On the livestock side several national and international events this past week confirm the need for small scale, chemical free, pasture based livestock operations.  Virginia (with lots of production in NC) was home to the largest pork producer in the world-Smithfield.  I say was, because Smithfield is in the process of selling itself to Shuangui International Holdings Ltd. for $4.7 billion.  This move will combine the top two pork producers in the world under a single company under Chinese control.  Smithfield is responsible for such retail brands as: Cook's Ham, Gwaltney, John Morrell, Krakus Ham, Patrick Cudahy, Smithfield, and Stefano's, among others.  Read more here
Fugitive Genetically Modified Organisms
A second disturbing find was the discovery of unapproved, supposedly unreleased, GMO wheat in a farmer’s field in Oregon.  This highlights one of the major problems with GMO’s-corporate creation, control, and ownership that is entirely opaque, under-regulated, and entirely profit driven.  It is no small thing to design crops to be resistant to herbicides at the genetic level.  It encourages the use of herbicides and long term effects on the environment and humans are largely unstudied.  We should all remember that it is only in the last 20 years that we have all joined the experiment of eating GMO soy and corn (and now about 80% of both crops in the US are GMO).  This is not a particularly long time span to see problems in human populations.  To believe that there is no danger simply because we have not seen (or more likely correlated) a problem with GMO’s is naïve.  Read more here

It is also unsafe to believe that Monsanto and other ag giants act in our best interests.  There have been a number of laws and proposed laws passed nationally and at the state level known as Ag gag laws.  These laws make it illegal to expose dangerous practices at industrial agriculture and biotech companies.  One example, known as the Monsanto Protection Act, essentially grants Monsanto immunity from legal action.  It would allow the company to proceed with GMO crops in the field even if there is pending legal action.  In other words, they could do what they want.  Read more here

Veggie tips: 
·         Store your greens and head lettuce in plastic bags in your crisper drawer to keep them hydrated and fresh.  
·         Place herb stems in a little glass of water to keep them hydrated and fresh.
·         Remember to wash and swirl veggies in a bowl of cool water to clean the field dirt before eating.  
·         We like to store a washed head of lettuce in a salad spinner in the fresh for easy access to washed lettuce.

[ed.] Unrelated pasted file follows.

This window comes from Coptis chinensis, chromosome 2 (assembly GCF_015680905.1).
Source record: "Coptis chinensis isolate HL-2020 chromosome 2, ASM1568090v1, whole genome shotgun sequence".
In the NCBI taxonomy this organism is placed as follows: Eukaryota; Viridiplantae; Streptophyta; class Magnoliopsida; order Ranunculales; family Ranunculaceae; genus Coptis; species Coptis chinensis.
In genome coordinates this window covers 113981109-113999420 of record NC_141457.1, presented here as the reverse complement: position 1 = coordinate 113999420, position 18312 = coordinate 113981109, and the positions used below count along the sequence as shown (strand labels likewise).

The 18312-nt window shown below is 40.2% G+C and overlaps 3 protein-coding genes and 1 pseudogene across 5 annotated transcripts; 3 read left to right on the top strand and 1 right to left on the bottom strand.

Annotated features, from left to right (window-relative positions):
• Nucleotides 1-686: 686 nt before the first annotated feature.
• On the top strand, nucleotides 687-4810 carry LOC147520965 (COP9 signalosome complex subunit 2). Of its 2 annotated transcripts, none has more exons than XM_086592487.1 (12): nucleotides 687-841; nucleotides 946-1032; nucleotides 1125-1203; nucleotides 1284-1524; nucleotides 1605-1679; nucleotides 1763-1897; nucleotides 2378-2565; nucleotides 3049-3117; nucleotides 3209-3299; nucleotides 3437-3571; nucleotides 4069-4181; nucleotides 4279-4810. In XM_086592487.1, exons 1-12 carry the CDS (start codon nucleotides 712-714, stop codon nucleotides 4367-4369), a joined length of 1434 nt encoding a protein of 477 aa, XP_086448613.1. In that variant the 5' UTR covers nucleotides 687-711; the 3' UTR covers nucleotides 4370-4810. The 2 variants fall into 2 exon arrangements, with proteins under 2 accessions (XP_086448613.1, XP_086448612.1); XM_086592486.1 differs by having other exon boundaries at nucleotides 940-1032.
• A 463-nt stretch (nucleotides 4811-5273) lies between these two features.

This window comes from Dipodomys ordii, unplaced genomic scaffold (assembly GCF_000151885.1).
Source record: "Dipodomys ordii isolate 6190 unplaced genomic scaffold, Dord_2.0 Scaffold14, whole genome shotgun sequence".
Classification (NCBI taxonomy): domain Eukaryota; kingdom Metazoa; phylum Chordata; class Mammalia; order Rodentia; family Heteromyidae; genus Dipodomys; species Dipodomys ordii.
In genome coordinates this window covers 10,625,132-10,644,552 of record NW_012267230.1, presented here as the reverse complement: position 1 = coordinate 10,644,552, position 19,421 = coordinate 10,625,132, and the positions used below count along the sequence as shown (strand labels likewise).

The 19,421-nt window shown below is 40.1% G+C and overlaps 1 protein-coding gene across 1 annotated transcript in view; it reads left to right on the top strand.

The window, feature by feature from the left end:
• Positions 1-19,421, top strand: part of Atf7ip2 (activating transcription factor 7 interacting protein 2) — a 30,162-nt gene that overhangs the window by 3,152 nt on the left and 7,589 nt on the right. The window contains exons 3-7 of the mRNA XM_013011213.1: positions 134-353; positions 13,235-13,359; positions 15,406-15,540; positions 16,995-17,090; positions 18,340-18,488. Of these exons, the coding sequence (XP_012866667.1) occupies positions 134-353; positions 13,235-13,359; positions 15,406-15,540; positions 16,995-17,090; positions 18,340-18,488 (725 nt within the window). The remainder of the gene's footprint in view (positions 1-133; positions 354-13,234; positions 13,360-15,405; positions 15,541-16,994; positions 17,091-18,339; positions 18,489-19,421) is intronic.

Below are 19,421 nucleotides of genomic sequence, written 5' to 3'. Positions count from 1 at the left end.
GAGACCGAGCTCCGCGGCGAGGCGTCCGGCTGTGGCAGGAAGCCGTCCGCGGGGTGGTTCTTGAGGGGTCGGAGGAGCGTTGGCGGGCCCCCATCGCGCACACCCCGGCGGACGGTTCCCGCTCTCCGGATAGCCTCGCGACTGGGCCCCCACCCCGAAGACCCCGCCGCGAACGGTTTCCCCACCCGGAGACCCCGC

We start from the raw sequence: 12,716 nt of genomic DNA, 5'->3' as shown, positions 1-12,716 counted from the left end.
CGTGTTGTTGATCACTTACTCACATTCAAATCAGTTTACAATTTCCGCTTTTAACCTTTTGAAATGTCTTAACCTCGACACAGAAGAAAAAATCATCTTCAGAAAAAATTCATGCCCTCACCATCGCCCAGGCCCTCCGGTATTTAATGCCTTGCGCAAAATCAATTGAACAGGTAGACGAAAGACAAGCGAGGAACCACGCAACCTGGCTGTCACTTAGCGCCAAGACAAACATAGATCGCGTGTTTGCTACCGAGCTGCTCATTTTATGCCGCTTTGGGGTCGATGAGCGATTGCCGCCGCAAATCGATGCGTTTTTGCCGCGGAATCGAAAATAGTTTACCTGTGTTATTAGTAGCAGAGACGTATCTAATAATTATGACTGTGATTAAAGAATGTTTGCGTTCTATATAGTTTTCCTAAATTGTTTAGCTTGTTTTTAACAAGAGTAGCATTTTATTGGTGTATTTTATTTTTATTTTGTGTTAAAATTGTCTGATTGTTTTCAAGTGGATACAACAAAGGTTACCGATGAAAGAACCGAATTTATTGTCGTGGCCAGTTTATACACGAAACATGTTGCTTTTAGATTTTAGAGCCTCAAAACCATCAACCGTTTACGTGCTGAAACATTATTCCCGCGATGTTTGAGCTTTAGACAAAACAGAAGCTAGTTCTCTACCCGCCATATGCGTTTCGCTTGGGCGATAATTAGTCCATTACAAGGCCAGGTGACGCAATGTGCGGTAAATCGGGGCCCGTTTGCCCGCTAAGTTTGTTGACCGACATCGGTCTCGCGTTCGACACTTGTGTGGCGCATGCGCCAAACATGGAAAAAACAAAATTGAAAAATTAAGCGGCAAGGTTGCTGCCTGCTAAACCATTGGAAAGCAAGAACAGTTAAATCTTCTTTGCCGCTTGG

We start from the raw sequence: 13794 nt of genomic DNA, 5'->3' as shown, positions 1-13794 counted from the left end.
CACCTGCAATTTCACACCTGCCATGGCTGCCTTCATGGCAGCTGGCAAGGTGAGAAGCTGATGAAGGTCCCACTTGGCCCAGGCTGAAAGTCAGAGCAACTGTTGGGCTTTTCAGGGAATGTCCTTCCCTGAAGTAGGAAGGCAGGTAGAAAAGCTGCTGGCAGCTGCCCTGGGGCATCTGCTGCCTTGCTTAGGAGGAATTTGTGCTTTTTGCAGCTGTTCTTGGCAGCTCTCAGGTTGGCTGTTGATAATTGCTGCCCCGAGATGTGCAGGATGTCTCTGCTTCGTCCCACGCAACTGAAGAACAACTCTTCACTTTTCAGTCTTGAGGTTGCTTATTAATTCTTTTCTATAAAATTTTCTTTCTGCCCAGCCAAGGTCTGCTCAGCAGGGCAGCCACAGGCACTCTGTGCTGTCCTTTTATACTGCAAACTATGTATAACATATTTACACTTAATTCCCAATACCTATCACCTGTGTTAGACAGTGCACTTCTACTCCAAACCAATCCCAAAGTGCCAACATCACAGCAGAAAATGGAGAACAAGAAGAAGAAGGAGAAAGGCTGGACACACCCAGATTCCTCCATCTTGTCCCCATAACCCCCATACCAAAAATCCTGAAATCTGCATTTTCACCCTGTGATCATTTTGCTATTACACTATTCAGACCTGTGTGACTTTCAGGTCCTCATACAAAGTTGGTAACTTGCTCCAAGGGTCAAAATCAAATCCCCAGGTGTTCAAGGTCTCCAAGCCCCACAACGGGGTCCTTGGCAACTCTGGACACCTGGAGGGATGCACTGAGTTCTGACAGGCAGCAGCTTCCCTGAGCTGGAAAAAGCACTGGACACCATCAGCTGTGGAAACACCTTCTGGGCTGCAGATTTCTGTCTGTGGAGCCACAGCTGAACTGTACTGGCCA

From Secrets of Healthy Middle Eastern Cuisine, Abourezk
Marie’s comments in italics…
Go ahead and switch the recipe up a bit!  I recommend adding sweet peppers and cucumbers with feta cheese and basil. You can also use curly kale instead of parsley! Yep!

½ cup bulgur wheat (I’ve used cous cous before too)
½ cup water
4 cups finely chopped ripe tomatoes
½ cup fresh lemon juice
2 tbs olive oil
2 large bunches parsley, about 5 cups finely chopped (1 large bunch is plenty! Chop parsley very fine- almost to a fluff) You can also use curly kale instead of parsley!
1 cup chopped onions
1 tbl dried mint flakes

1.        Rinse the bulgur, drain and then add ½ cup of the water and let stand for 15 minutes.  Place the bulgur in a large mixing bowl, then add the tomatoes and lemon juice.  Chop the parsley (very fine-almost to a fluff).  Place on top of the bulgur and tomato mixture.  Add the onion, mint flakes, and the oil and mix thoroughly.
2.        Tabbouli can be prepared a couple hours ahead of time if you wish.  Simply leave out the oil and lemon juice dressing until you’re ready to serve.  Adding the dressing too soon makes the parsley wilt and creates too much liquid in the bottom of the salad bowl.
3.       In the Arab world, tabbouli is scooped up and eaten with lettuce leaves, rather than with silverware.  Putting each serving of tabbouli inside a lettuce or a cabbage leaf rather than displaying them in a flat dish is a very tempting presentation.  Or, for an elegant looking and tasting hors d’oeuvre, cut cherry tomatoes in half, remove the center, and fill them with tabbouli.

Parsley Hummus with Whole Wheat Pita Chips
Marie’s notes: This is a recipe that is very similar to the parsley hummus that I make with my food processor.  I assemble all of the ingredients, whip up a batch of hummus, and stick the food processor in the dishwasher.  Voila! Healthy, quick, and economical hummus for snacks and lunches.  We like to include hummus in veggie wraps and sandwiches.